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The AAPG/Datapages Combined Publications Database

AAPG Bulletin


Volume: 65 (1981)

Issue: 5. (May)

First Page: 1003

Last Page: 1003

Title: Effect of Sea Level Change on Shelf-Slope Boundary: ABSTRACT

Author(s): Peter R. Vail, J. R. Hardenbol

Article Type: Meeting abstract


Eustatic sea level changes cause alternating periods of subaerial exposure, flooding, or progradation at the shelf-slope boundary. Eustatic falls of sea level that are more rapid than subsidence cause subaerial exposure and canyon cutting. Rises of eustatic sea level coupled with subsidence commonly cause flooding of the shelf margin, marine transgression, and sediment starvation of the middle and outer shelf. Stillstands or slow falls of eustatic sea level that are less than the rate of subsidence commonly cause marine regressions where, in many places, the shoreline progrades out to the shelf-slope boundary.

The effect of eustatic sea level changes on the shelf-slope boundary is readily observable on seismic data despite changes in the rate of subsidence and rate and type of deposition. Seismic and well data from offshore northwest Africa are used to demonstrate these relations. In this area, high subsidence rates followed the opening of the Atlantic in the Early Jurassic and gradually changed to very slow subsidence rates in the Tertiary. Depositional rates increased throughout the Jurassic, reaching a maximum in the Early Cretaceous. Rates of deposition were very low in the Late Cretaceous and Early Tertiary and increased again in the late Tertiary. Sediment type changed from primarily carbonate in the Jurassic to sands, silts, and shales in the Cretaceous and Tertiary.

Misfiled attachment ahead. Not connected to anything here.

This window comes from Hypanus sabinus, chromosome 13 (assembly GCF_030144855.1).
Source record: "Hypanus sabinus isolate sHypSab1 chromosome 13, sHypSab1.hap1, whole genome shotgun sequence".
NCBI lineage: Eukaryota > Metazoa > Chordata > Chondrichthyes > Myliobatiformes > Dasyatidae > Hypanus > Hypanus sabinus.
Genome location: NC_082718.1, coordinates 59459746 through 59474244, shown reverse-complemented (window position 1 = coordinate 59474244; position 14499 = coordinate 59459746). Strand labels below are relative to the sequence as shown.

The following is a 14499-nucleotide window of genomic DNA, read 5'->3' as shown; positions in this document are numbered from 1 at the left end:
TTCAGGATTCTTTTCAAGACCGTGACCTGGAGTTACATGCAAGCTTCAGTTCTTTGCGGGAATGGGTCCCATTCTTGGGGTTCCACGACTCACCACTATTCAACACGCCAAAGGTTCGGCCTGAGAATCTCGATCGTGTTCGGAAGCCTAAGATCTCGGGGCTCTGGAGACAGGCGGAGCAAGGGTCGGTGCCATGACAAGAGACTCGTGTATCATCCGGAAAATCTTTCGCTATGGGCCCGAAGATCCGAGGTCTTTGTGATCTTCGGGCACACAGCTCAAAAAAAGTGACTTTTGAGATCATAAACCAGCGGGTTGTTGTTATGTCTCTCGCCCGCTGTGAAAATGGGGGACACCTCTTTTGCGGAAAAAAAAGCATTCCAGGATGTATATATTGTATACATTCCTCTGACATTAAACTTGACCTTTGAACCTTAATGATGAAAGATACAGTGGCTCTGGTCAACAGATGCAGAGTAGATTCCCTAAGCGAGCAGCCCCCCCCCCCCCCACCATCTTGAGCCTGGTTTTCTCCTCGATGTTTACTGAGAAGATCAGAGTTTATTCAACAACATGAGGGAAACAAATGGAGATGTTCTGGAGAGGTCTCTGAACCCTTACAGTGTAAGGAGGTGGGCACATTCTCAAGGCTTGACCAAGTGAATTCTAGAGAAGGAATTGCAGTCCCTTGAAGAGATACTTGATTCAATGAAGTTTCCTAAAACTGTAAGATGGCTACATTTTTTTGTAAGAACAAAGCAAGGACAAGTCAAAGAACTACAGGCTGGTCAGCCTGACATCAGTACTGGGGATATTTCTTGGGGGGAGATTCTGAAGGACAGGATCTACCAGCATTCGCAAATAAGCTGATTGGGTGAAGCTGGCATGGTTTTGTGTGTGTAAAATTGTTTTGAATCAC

This and other examples demonstrate that sea level change is the major factor affecting the shelf-slope boundary in different tectonic settings. The only known cause for the high rates of sea level change determined in these studies is glaciation. Such studies indicate major phases of glaciation occurred periodically throughout the Phanerozoic. Timing of possible glacial periods is shown for the Jurassic and Tertiary.

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